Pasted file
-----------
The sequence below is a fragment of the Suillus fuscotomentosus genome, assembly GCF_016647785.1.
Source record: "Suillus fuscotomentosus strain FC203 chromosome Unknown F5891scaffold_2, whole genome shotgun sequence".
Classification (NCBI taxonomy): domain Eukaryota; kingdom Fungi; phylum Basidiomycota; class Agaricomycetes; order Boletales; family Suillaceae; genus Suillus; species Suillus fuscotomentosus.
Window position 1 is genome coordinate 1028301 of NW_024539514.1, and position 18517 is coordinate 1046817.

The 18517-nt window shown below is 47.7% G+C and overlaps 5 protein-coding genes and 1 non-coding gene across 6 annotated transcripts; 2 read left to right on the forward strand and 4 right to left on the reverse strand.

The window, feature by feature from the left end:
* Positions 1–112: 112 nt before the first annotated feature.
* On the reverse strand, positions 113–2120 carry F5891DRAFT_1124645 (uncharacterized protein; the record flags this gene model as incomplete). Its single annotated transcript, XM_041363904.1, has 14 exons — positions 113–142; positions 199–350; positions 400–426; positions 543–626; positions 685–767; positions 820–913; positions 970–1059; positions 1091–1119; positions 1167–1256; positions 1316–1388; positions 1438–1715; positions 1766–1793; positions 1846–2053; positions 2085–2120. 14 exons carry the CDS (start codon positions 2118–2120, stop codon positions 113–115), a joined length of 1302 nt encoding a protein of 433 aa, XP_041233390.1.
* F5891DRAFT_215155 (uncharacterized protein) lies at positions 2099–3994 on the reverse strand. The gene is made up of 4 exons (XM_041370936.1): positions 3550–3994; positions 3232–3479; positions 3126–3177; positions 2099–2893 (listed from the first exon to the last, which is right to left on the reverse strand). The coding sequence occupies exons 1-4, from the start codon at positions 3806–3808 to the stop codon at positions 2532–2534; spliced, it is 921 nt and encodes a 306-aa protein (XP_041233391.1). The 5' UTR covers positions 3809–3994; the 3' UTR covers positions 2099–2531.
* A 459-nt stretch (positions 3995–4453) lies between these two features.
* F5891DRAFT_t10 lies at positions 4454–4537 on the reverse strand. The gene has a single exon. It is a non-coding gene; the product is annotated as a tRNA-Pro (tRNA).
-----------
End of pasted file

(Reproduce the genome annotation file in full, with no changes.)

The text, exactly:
The sequence below is a fragment of the Suillus fuscotomentosus genome, assembly GCF_016647785.1.
Source record: "Suillus fuscotomentosus strain FC203 chromosome Unknown F5891scaffold_2, whole genome shotgun sequence".
Classification (NCBI taxonomy): domain Eukaryota; kingdom Fungi; phylum Basidiomycota; class Agaricomycetes; order Boletales; family Suillaceae; genus Suillus; species Suillus fuscotomentosus.
Window position 1 is genome coordinate 1028301 of NW_024539514.1, and position 18517 is coordinate 1046817.

The 18517-nt window shown below is 47.7% G+C and overlaps 5 protein-coding genes and 1 non-coding gene across 6 annotated transcripts; 2 read left to right on the forward strand and 4 right to left on the reverse strand.

The window, feature by feature from the left end:
* Positions 1–112: 112 nt before the first annotated feature.
* On the reverse strand, positions 113–2120 carry F5891DRAFT_1124645 (uncharacterized protein; the record flags this gene model as incomplete). Its single annotated transcript, XM_041363904.1, has 14 exons — positions 113–142; positions 199–350; positions 400–426; positions 543–626; positions 685–767; positions 820–913; positions 970–1059; positions 1091–1119; positions 1167–1256; positions 1316–1388; positions 1438–1715; positions 1766–1793; positions 1846–2053; positions 2085–2120. 14 exons carry the CDS (start codon positions 2118–2120, stop codon positions 113–115), a joined length of 1302 nt encoding a protein of 433 aa, XP_041233390.1.
* F5891DRAFT_215155 (uncharacterized protein) lies at positions 2099–3994 on the reverse strand. The gene is made up of 4 exons (XM_041370936.1): positions 3550–3994; positions 3232–3479; positions 3126–3177; positions 2099–2893 (listed from the first exon to the last, which is right to left on the reverse strand). The coding sequence occupies exons 1-4, from the start codon at positions 3806–3808 to the stop codon at positions 2532–2534; spliced, it is 921 nt and encodes a 306-aa protein (XP_041233391.1). The 5' UTR covers positions 3809–3994; the 3' UTR covers positions 2099–2531.
* A 459-nt stretch (positions 3995–4453) lies between these two features.
* F5891DRAFT_t10 lies at positions 4454–4537 on the reverse strand. The gene has a single exon. It is a non-coding gene; the product is annotated as a tRNA-Pro (tRNA).